4/21/2008: sibling rivalry

When I was born in 1973 my brother was going on ten. Mom & Dad owned and operated a small

business in Oakland, California. We lived in a part of the San Francisco Bay Area that was considered more of a farming community at that time. Clean, quaint, friendly … normal. My Dad would commute the 25 miles or so back & forth everyday and Mom stayed home to take care of me and my brother & do the bookkeeping for their company. My Dad was what people consider a work-aholic. He was also an alcoholic.

As I grew up I watched my family change like all families do. And just like most families, as my brother became a teenager, my parents had a hard time. He’d push and they’d pull. My Dad drank more. They all fought more. If I stayed quiet, I’d go unnoticed. When my brother got his driver’s license at sixteen he was given a black Trans-Am. I still remember the night he got it. He sat out in it in the driveway til I fell asleep inside. I can still hear my mom yelling out the front door to him to ask if he wanted his blanket & pillow. He totaled the car within a couple months. But mom made sure he had a replacement right away. Dad was against him getting a new car but my mom made life pretty miserable for anyone near her unless she got what she wanted. Dad always gave in eventually. So the next car was totaled. And the next. In two years my brother wrecked 8 or 9 cars. Every time it was the same, the new car would end up in a ditch, my brother would cry the blues to mom and he’d get another new car. My Dad just drank more. His trips to the bar after work would last longer & longer. He started leaving work early now & then to go to his bar. I watched my parents struggle with him. He was very passive aggressive and obviously having struggles of his own. I loved my brother. I looked up to him. He despised me. From the day I was born – he hated me. At the time I didn’t know why he was always so mean to me. I couldn’t understand why he wouldn’t let me sit by him and watch TV with him. Or why when he & I would eventually interact he’d do cruel things to me. I couldn’t understand back then why my Mother never did anything to help me. My Father helped though but that only made my brother more hateful. He wanted my Fathers unconditional acceptance but he never got it. I had it. My Father & I had the strongest bond. Just like my Mother & my brother had. But I was punished, degraded, despised, mistreated because of it. I accepted my brother, no matter what.

When I was 7 or so, I found an essay he had written in school and read it. It was about me. I read how I was his pet-peeve. How he hated me. My Mother brought that essay up at dinner that night. He had gotten a decent grade or something so she decided to read it out loud for us. When she came to the parts that were the most hurtful to me, she laughed with my brother about what he had written then making fun of me when I started crying. Then the 2 of them would tease me for crying. Dad was drunk. He just ate. They laughed. I hated them and can see their faces as I write this and it makes me sick.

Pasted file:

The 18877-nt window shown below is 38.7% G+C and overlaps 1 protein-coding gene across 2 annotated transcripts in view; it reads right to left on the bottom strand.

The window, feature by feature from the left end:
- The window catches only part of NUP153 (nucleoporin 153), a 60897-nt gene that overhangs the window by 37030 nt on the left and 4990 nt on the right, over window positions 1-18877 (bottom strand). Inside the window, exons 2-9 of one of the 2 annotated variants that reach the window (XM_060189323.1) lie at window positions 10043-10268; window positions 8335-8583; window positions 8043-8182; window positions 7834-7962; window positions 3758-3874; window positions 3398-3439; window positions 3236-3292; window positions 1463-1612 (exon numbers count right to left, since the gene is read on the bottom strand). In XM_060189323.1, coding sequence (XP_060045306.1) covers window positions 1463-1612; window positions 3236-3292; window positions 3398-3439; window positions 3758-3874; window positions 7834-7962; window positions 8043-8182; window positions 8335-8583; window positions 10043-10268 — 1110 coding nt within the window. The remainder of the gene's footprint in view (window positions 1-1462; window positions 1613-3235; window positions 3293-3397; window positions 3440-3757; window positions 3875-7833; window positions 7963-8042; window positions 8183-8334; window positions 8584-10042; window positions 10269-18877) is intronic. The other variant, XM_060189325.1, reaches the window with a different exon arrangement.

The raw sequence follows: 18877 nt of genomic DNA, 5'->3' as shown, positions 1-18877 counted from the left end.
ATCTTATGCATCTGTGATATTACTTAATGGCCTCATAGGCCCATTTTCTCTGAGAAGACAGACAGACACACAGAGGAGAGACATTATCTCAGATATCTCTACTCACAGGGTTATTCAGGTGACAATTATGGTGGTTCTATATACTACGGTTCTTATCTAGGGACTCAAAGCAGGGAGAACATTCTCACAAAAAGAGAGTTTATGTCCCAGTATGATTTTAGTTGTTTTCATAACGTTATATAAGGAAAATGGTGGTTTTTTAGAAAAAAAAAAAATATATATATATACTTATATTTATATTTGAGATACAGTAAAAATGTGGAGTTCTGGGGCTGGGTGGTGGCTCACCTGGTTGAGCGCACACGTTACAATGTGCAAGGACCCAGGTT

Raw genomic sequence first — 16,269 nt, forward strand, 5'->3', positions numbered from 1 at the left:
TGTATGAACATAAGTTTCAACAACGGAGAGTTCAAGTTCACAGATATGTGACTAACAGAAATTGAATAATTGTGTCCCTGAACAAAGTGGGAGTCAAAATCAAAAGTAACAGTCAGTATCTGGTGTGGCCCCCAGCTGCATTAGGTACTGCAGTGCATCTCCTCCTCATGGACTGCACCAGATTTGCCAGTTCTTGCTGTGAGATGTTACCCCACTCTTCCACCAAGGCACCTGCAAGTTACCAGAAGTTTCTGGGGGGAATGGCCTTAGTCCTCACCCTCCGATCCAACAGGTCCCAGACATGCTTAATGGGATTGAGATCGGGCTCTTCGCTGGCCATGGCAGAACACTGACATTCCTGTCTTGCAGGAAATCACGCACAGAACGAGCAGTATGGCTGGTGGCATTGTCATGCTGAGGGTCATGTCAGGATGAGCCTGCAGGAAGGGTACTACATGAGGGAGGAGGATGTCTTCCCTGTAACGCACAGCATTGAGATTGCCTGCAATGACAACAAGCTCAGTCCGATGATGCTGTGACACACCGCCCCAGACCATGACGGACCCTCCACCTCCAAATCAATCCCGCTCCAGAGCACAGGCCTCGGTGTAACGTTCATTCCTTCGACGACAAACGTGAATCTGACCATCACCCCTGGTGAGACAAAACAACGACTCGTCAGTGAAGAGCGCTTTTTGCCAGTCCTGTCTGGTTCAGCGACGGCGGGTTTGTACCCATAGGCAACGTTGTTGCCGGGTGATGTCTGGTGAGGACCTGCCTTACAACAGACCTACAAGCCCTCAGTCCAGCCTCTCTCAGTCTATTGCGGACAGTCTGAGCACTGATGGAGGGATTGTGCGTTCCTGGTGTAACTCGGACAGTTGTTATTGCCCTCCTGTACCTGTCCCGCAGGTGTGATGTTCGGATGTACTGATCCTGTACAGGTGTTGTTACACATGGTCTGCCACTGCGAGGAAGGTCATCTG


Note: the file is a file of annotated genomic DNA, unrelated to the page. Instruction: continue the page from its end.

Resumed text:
When I was 8 we moved from the only home I had ever known to a sprawling, seven thousand square foot house that my Mom & Dad designed and had built on fifteen acres they owned less than a five minute drive from my first home. My brother was eighteen. He had been to jail already. Wrecked a half-dozen cars my Dad bought him. Every night was the same. My Dad would come home late from work, completely marinated in Seagrams 7. He’d be so happy to see me when he came in. And I was so happy to see him, despite all the horrible things my Mom would say about him all day long. He’d come in & hug me first, always. Then make his way into the kitchen to greet my mom. We’d all sit down together to eat shortly after. Inevitably my brother would piss my Dad off in some way or another during dinner and dinner would end in some sort of eruption.

My brother & I eventually took over the family business. He was the labor and management and I was the books. Mom & Dad taught us everything we needed to know. At one point we were all equal partners in the Corporation. Then my Dad got sick, had a stroke and couldn’t work anymore. He died several months after his stroke and within a few months of his death my brother bought me out of the family business.

It was such a relief to be free of the burden of having to work with my brother the rest of my life but it also kinda hurt that he’d done that to me.

2 responses to “4/21/2008: sibling rivalry”

  1. It is amazing how many families are just like yours. My father didn’t drink, at least not often, but my mother sounds like yours. Both are still alive today and in their seventies, and while growing up and not knowing any different I believed we were a normal family. Not sure what that is, but looking back and knowing differently, that was not the case. Today, myself and two younger sisters are fairly distant from each other. We don’t necessarily live close to each other, but with computers, it isn’t difficult to keep in contact. My sister that lives the farthest rarely communicates and instead of returning my e-mails, has actually de-friended me on facebook. I seriously doubt we are a normal family the more I look at it and see how other families behave. But, in the end, if you take care of yourself and your own family, that is what it is all about.


  2. wow…

    I can’t actually add anything to that. I’m thankful that I hadn’t had a family relationship like that, even though at times I forget that. I’m sorry that you had to go through life with that perspective, but I’m sure it built you into an awesome individual who has learned what not to share with her own family.

    As always, thanks for sharing.


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